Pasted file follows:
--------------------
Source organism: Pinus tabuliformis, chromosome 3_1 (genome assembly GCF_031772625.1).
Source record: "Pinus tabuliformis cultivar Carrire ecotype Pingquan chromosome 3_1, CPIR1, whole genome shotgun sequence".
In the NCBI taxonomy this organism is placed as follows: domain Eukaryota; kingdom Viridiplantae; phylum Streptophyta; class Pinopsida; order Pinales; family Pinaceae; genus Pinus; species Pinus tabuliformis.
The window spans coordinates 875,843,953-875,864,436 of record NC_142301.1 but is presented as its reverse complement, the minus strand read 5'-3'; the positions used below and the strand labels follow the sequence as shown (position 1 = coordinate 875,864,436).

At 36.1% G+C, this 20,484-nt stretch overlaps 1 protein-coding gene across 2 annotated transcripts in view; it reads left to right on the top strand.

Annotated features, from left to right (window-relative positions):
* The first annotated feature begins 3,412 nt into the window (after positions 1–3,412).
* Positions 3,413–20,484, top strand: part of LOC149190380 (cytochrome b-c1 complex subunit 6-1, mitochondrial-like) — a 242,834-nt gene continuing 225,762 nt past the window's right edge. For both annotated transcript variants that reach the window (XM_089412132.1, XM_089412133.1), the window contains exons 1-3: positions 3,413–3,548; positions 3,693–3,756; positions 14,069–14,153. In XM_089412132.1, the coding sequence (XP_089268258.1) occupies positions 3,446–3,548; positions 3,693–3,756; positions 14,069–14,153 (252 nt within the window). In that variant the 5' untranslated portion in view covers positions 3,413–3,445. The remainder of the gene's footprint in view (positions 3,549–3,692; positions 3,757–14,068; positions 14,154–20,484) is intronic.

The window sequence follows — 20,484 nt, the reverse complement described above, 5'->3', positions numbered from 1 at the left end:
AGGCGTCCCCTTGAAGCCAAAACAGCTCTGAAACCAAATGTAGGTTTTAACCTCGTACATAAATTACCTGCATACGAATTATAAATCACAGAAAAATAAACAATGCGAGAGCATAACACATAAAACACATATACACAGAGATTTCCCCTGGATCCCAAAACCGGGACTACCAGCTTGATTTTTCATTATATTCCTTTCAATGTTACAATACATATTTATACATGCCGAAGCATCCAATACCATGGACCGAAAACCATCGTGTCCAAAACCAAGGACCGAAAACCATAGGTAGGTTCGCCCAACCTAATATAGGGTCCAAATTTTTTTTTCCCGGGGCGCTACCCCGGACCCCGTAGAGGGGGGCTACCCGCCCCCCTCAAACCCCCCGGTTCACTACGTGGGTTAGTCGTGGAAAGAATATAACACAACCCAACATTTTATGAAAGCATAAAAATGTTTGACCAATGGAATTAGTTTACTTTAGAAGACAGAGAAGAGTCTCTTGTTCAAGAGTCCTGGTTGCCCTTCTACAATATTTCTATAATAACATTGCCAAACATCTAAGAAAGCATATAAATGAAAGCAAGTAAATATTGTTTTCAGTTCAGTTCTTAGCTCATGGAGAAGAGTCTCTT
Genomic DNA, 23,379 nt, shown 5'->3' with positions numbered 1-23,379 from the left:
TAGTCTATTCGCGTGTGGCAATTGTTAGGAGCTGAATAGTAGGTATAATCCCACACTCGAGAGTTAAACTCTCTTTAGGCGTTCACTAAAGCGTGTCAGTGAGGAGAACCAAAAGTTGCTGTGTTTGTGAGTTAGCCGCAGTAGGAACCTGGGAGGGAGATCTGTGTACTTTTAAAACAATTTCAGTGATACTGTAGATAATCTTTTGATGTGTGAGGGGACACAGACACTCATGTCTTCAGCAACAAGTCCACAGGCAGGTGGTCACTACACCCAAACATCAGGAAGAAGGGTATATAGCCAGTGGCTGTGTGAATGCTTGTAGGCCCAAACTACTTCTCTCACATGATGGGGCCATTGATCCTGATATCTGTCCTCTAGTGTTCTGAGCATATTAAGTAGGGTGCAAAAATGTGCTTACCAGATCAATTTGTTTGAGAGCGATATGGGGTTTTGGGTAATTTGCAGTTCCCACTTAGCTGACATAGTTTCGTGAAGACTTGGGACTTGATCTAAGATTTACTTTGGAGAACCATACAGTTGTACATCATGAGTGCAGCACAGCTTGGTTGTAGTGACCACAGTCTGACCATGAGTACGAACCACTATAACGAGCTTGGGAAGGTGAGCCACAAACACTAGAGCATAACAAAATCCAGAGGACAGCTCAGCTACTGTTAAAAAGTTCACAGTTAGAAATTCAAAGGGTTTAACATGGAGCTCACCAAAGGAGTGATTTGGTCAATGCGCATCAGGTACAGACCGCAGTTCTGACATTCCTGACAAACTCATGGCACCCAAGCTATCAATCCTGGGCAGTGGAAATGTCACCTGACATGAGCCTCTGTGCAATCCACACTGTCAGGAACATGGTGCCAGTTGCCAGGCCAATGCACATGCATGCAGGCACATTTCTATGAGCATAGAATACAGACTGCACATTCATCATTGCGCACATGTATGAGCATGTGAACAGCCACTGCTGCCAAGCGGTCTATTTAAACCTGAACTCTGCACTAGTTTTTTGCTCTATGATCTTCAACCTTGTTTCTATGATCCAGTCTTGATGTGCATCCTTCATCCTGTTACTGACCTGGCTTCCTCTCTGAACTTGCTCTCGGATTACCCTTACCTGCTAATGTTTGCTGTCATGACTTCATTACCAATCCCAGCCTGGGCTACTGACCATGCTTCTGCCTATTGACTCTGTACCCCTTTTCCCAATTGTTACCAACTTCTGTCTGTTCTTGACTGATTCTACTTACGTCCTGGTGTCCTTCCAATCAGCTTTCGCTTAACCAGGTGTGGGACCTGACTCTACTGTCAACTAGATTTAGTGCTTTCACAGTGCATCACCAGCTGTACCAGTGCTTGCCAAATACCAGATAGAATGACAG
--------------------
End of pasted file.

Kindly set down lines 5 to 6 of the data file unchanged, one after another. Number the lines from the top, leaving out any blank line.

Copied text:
At 36.1% G+C, this 20,484-nt stretch overlaps 1 protein-coding gene across 2 annotated transcripts in view; it reads left to right on the top strand.

Annotated features, from left to right (window-relative positions):